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on 21st May 2013 / by Anoop John
Upgrading Drupal 6 to Drupal 7 is supposed to be a straightforward process but there are certain things you have to be careful about when you upgrade Drupal. The following list outlines the different steps you will have to follow to upgrade your non-mission-critical small Drupal site. The instructions assume that the site is a small site and that you do not want to spend time running trial upgrades on a dev site and that you do not mind taking the site offline for a few hours. If the site is a mission critical site and cannot afford broken functionalities on the upgraded site then this is definitely not the way for you. You should follow the fully safe Drupal upgrade instructions List out all the modules used on the site in a spreadsheet Identify whether each of these modules have their Drupal 7 equivalents Read the upgrade instructions of each of these modules to identify special upgrade paths if any For each module that do not have a Drupal 7 equivalent identify if there is a recommended alternative module and identify if there is an upgrade/migrate path for the module For those modules that do not have a Drupal 7 equivalent and an alternative manually upgrade the module code Upgrade the theme code to Drupal 7 if you are not using a free theme. Take a full backup of the site Create a backup of the webroot Take the site offline Create a copy of the database and change settings.php to point to the new database Overwrite the core with the latest version of Drupal 6 (if it is not already so) Run update.php and bring core updates up-to-date Overwrite all the contributed modules to the latest version of Drupal 6 Run update.php and bring all module updates up-to-date Disable all non-core modules after documenting the list of enabled modules Overwrite the core with the latest version of Drupal 7 Run update.php and bring core updates up-to-date Overwrite contributed modules with the latest versions of the modules in Drupal 7 (also include the modules that were custom migrated). Run update.php and bring all module updates up-to-date If there are issues in the update process, copy over the backed up webroot and replace the new webroot. The settings.php in the restored webroot should be pointing to the original database and the old site should be back up again. If there are issues then the process will have to be run on a separate development and the issues sorted out before trying the process out again on the live site. If you are looking to get help in upgrading your Drupal 6 site to Drupal 7 we will be happy to help. Get in touch with us to know more. Drupal Drupal 6 Drupal Upgrade Drupal 7 Leave a reply Your email address will not be published. Required fields are marker *
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on 16th May 2013 / by Anoop John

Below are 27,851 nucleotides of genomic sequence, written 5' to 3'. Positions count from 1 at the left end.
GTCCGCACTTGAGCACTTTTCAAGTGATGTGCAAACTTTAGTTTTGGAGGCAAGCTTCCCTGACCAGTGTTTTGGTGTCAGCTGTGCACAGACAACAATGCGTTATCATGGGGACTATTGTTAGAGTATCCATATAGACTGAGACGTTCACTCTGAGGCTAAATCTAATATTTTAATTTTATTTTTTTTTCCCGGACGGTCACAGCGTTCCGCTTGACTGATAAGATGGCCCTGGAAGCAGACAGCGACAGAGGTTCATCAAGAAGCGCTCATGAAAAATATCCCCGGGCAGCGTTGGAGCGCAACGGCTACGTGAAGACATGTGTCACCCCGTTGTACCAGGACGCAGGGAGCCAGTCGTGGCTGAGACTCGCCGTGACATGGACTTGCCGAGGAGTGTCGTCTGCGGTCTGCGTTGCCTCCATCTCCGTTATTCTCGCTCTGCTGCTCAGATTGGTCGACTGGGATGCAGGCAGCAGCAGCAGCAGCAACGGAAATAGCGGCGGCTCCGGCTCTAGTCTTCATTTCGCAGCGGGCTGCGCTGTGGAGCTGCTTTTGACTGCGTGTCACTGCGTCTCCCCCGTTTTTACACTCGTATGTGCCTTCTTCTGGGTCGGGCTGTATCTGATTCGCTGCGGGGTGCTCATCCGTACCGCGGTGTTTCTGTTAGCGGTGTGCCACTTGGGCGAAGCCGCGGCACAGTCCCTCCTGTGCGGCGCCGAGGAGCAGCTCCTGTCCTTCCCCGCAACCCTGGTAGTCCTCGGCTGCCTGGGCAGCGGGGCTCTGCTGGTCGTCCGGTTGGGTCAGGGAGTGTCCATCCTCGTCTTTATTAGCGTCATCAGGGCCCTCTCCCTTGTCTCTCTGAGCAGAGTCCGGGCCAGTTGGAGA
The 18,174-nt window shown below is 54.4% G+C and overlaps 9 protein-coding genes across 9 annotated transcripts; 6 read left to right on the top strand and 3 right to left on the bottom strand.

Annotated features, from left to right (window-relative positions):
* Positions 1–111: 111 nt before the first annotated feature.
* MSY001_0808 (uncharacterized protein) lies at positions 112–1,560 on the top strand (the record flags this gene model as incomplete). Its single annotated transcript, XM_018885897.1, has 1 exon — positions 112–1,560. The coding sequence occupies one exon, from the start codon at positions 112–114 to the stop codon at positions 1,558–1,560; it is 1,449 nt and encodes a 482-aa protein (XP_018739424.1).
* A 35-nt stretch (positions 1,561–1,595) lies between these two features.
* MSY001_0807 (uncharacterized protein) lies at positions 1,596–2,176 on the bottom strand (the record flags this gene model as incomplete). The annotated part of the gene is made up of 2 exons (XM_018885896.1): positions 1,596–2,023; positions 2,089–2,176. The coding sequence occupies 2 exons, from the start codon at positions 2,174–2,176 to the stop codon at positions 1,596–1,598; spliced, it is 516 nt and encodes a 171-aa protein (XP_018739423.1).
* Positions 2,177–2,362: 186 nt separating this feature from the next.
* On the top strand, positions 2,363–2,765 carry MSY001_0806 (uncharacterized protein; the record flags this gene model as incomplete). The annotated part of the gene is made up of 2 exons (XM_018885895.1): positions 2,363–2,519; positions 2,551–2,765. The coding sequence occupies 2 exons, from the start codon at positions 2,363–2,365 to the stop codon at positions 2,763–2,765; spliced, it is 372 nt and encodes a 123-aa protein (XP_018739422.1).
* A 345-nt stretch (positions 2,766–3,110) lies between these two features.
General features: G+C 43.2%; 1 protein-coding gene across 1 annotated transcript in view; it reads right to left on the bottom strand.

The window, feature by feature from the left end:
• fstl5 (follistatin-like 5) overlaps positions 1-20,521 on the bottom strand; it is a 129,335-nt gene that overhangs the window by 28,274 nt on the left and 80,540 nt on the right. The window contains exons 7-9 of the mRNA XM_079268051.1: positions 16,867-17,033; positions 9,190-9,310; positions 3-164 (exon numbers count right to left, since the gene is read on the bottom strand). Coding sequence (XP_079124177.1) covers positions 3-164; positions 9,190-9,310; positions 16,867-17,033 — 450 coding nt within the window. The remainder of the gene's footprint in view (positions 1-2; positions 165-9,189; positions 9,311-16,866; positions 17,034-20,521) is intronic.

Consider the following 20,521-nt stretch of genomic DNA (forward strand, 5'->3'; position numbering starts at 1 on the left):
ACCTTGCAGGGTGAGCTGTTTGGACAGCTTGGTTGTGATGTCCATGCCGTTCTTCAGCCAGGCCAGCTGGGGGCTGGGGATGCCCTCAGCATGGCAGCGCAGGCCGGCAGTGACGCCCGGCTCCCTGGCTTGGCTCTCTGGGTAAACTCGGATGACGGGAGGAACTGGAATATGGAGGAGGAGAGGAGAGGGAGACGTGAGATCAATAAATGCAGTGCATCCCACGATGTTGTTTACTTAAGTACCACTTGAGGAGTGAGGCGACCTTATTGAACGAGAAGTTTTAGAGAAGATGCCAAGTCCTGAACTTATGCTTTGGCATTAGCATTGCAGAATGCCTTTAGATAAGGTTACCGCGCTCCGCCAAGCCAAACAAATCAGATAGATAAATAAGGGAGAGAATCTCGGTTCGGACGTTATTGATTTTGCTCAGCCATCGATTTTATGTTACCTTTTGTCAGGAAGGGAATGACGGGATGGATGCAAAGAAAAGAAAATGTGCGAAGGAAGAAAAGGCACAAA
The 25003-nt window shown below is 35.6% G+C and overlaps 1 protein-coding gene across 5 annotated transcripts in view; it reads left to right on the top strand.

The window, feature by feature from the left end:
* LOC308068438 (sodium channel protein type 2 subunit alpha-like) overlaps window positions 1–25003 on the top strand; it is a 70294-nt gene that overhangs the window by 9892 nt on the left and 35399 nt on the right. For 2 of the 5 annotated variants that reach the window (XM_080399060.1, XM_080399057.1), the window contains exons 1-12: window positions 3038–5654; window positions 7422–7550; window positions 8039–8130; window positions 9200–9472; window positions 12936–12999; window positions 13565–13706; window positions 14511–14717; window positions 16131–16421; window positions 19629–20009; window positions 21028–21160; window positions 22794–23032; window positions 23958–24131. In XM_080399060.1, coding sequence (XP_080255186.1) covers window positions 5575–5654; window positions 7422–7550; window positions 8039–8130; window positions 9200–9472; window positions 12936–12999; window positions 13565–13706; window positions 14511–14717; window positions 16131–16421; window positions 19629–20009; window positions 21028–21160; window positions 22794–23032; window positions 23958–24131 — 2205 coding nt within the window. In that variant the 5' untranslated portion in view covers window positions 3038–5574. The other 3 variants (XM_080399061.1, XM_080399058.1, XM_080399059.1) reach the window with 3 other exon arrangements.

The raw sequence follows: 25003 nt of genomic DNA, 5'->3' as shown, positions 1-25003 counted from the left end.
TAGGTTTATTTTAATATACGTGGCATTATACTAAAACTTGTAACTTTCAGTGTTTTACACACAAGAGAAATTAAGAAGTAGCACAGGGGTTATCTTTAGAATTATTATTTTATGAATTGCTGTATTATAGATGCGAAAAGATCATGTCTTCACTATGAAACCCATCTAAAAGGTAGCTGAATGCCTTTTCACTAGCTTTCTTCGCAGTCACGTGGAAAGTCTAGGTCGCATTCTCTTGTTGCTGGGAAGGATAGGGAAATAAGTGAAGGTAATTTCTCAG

With Drupal 8 in the works a lot of Drupal 6 sites are currently upgrading to Drupal 7. We get quite a few queries on Drupal upgrades and almost everybody asks for a fixed price estimate for the process. In theory Drupal 6 to Drupal 7 upgrade process is an automated process (except for the upgrade of theme and custom modules) and all you have to do is to take the site through a set of standard steps for the upgrade. However upgrades don't always work like that. There are quite a few factors that affect the duration of a Drupal upgrade process. Most of the factors are the same as those that affect Drupal updates as well. Here are some of the key factors. Whether safe practices are followed - backups, trial, testing Whether upgrade is done right on the production server or on a development server Whether there is a development server for the site Whether code is already under revision control Whether SSH access is available on the servers Whether there are a lot of custom patches applied in core or contributed modules Whether there is documentation of the patches applied Whether there is a lot of custom code that uses functionalities from contributed modules directly (not via an API) Whether there is documentation about critical functionalities that should be tested after each update Whether there are a lot of custom modules Whether there are a lot of contributed modules Whether all the contributed modules have D7 versions Whether all the contributed modules have upgrade paths from D6 versions to D7 versions Whether there are a lot of template files / theme functions Whether custom code is heavily API driven or whether they are more or less standalone systems To commit to a fixed price estimate for the update process each of these aspects will have to be evaluated in detail and this might actually take longer than the full upgrade if the upgrade did not run into any issues. So our general practice is to give a ballpark figure of 80 hours and then bill on the actuals based on an Time & Materials (T&M) billing model. Also note that all custom code including modules and themes that were created for D6 will have to be manually converted to the D7 API and this would take additional time as well. The time for this will have to be custom estimated for based on the number of template files and the lines of code in the custom modules. Get in touch with us if you are looking to upgrade your Drupal 6 site to Drupal 7. Drupal Drupal 6 Drupal Upgrade Drupal 7 Leave a reply Your email address will not be published. Required fields are marker *